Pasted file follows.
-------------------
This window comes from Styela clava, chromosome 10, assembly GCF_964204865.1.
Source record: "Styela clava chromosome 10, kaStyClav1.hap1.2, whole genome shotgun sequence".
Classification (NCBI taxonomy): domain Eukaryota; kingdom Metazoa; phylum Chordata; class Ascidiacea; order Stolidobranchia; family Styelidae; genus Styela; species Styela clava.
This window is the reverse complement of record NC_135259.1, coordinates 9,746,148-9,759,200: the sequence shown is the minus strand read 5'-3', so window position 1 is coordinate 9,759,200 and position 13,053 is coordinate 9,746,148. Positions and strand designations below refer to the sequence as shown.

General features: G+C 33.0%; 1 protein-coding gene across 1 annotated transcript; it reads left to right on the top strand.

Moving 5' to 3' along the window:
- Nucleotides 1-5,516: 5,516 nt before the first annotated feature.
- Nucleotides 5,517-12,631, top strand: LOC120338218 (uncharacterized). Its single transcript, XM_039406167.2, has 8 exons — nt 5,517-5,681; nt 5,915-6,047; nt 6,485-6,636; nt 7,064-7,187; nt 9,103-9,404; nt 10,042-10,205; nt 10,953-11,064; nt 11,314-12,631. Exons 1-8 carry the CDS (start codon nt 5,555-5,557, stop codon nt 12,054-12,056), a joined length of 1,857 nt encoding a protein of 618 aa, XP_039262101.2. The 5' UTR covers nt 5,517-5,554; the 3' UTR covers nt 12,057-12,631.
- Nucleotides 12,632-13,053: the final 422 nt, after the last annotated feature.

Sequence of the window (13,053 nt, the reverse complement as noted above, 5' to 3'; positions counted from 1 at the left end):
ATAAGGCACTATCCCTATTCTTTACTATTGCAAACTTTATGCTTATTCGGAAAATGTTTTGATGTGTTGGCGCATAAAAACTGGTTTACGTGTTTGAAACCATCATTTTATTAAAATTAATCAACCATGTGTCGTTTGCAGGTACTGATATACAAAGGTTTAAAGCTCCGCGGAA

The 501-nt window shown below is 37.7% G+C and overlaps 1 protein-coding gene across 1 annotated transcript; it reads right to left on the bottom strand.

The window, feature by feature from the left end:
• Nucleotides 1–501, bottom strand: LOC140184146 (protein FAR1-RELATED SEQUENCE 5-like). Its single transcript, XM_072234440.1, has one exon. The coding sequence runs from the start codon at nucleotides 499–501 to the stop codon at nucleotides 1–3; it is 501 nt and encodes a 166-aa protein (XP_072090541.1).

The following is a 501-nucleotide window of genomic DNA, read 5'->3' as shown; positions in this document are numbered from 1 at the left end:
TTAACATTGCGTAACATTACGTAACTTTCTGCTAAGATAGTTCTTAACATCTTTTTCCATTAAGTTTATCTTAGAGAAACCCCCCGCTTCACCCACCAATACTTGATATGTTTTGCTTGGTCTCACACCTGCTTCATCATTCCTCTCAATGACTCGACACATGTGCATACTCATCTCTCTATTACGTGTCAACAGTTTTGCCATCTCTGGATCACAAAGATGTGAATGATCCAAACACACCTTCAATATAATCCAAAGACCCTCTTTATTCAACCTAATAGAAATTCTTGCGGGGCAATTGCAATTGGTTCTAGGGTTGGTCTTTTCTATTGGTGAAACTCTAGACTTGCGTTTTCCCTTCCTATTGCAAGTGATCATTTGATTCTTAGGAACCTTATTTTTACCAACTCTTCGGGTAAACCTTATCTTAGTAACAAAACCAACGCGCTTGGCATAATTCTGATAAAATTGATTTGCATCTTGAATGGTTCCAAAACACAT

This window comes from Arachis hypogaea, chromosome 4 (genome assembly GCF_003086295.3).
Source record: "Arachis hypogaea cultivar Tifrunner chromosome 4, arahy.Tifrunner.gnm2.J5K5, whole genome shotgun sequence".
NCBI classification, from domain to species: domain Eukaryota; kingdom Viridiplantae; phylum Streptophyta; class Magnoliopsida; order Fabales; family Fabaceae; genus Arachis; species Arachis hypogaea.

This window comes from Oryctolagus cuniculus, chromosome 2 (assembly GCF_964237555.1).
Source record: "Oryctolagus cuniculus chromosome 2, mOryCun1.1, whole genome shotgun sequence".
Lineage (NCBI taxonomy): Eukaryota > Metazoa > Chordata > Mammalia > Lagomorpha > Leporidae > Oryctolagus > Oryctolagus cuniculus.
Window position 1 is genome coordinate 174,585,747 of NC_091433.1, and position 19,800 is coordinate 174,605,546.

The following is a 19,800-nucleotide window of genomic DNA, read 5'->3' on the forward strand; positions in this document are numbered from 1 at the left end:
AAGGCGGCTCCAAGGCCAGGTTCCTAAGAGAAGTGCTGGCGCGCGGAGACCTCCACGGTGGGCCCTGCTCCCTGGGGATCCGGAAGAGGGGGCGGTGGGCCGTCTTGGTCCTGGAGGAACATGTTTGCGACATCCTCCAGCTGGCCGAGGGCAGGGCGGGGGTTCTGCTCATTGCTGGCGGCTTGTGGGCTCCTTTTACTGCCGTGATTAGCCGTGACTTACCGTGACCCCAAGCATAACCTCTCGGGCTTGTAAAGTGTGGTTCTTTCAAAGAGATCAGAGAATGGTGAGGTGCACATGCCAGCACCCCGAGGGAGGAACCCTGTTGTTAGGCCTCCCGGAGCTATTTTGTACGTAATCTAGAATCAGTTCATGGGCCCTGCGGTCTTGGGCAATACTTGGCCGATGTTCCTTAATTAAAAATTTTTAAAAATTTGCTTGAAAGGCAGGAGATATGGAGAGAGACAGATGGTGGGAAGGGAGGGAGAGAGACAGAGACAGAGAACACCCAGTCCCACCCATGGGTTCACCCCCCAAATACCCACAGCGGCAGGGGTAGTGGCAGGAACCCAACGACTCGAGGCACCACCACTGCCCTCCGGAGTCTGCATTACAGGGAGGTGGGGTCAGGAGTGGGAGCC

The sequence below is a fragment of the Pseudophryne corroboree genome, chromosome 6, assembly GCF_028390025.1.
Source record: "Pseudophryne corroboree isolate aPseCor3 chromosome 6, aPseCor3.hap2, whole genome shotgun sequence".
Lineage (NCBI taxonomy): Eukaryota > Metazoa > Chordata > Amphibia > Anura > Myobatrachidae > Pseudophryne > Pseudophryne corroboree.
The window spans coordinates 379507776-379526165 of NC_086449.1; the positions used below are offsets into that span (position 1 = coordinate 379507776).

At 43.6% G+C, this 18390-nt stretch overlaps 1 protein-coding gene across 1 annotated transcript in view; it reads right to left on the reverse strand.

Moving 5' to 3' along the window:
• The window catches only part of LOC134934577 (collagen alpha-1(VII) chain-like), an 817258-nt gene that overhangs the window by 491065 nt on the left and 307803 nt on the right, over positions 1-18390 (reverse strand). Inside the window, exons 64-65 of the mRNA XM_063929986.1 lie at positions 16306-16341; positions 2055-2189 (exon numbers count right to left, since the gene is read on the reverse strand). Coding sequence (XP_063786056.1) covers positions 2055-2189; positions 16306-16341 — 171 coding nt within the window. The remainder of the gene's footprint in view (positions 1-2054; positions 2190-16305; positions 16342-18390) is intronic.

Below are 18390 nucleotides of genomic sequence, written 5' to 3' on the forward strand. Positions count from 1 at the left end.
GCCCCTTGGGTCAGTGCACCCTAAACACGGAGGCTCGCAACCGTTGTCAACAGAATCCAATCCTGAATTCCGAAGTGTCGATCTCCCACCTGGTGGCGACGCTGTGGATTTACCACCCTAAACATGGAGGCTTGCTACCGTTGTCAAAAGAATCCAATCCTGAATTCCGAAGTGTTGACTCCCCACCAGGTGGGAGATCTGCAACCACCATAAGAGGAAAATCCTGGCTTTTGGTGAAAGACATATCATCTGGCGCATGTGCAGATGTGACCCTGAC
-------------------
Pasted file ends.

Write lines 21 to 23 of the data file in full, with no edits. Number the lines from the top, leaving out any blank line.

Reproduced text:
Source record: "Oryctolagus cuniculus chromosome 2, mOryCun1.1, whole genome shotgun sequence".
Lineage (NCBI taxonomy): Eukaryota > Metazoa > Chordata > Mammalia > Lagomorpha > Leporidae > Oryctolagus > Oryctolagus cuniculus.
Window position 1 is genome coordinate 174,585,747 of NC_091433.1, and position 19,800 is coordinate 174,605,546.